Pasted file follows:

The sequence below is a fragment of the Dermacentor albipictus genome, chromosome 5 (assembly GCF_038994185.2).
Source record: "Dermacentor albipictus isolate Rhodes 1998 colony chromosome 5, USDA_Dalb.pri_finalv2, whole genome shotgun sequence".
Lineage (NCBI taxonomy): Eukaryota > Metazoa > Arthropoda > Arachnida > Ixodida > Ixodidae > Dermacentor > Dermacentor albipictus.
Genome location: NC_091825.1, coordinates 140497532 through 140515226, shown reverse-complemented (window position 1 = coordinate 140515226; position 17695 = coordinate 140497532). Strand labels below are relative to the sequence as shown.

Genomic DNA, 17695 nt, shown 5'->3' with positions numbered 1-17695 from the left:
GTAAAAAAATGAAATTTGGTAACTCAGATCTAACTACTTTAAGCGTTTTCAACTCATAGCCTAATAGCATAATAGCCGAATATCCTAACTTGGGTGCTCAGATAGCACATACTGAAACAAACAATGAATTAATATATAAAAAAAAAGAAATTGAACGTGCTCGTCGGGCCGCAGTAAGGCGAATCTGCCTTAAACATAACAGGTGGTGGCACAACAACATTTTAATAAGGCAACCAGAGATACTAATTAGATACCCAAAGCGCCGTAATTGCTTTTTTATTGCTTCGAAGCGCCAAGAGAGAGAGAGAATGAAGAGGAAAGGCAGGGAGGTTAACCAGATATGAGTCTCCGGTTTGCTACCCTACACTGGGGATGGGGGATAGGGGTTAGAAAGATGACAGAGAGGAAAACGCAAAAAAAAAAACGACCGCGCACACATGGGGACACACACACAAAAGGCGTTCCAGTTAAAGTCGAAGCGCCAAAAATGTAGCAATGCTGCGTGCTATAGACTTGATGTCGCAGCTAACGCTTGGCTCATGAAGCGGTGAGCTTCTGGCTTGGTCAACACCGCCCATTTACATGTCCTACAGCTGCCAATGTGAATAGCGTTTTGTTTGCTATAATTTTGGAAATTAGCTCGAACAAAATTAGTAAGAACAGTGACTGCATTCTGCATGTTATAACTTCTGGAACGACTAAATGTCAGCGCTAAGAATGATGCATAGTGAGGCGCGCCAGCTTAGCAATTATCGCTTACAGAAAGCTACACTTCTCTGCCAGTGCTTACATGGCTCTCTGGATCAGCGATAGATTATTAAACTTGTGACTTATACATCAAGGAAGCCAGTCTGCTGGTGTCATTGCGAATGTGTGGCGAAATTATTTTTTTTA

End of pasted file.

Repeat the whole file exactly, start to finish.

The sequence below is a fragment of the Dermacentor albipictus genome, chromosome 5 (assembly GCF_038994185.2).
Source record: "Dermacentor albipictus isolate Rhodes 1998 colony chromosome 5, USDA_Dalb.pri_finalv2, whole genome shotgun sequence".
Lineage (NCBI taxonomy): Eukaryota > Metazoa > Arthropoda > Arachnida > Ixodida > Ixodidae > Dermacentor > Dermacentor albipictus.
Genome location: NC_091825.1, coordinates 140497532 through 140515226, shown reverse-complemented (window position 1 = coordinate 140515226; position 17695 = coordinate 140497532). Strand labels below are relative to the sequence as shown.

Genomic DNA, 17695 nt, shown 5'->3' with positions numbered 1-17695 from the left:
GTAAAAAAATGAAATTTGGTAACTCAGATCTAACTACTTTAAGCGTTTTCAACTCATAGCCTAATAGCATAATAGCCGAATATCCTAACTTGGGTGCTCAGATAGCACATACTGAAACAAACAATGAATTAATATATAAAAAAAAAGAAATTGAACGTGCTCGTCGGGCCGCAGTAAGGCGAATCTGCCTTAAACATAACAGGTGGTGGCACAACAACATTTTAATAAGGCAACCAGAGATACTAATTAGATACCCAAAGCGCCGTAATTGCTTTTTTATTGCTTCGAAGCGCCAAGAGAGAGAGAGAATGAAGAGGAAAGGCAGGGAGGTTAACCAGATATGAGTCTCCGGTTTGCTACCCTACACTGGGGATGGGGGATAGGGGTTAGAAAGATGACAGAGAGGAAAACGCAAAAAAAAAAACGACCGCGCACACATGGGGACACACACACAAAAGGCGTTCCAGTTAAAGTCGAAGCGCCAAAAATGTAGCAATGCTGCGTGCTATAGACTTGATGTCGCAGCTAACGCTTGGCTCATGAAGCGGTGAGCTTCTGGCTTGGTCAACACCGCCCATTTACATGTCCTACAGCTGCCAATGTGAATAGCGTTTTGTTTGCTATAATTTTGGAAATTAGCTCGAACAAAATTAGTAAGAACAGTGACTGCATTCTGCATGTTATAACTTCTGGAACGACTAAATGTCAGCGCTAAGAATGATGCATAGTGAGGCGCGCCAGCTTAGCAATTATCGCTTACAGAAAGCTACACTTCTCTGCCAGTGCTTACATGGCTCTCTGGATCAGCGATAGATTATTAAACTTGTGACTTATACATCAAGGAAGCCAGTCTGCTGGTGTCATTGCGAATGTGTGGCGAAATTATTTTTTTTA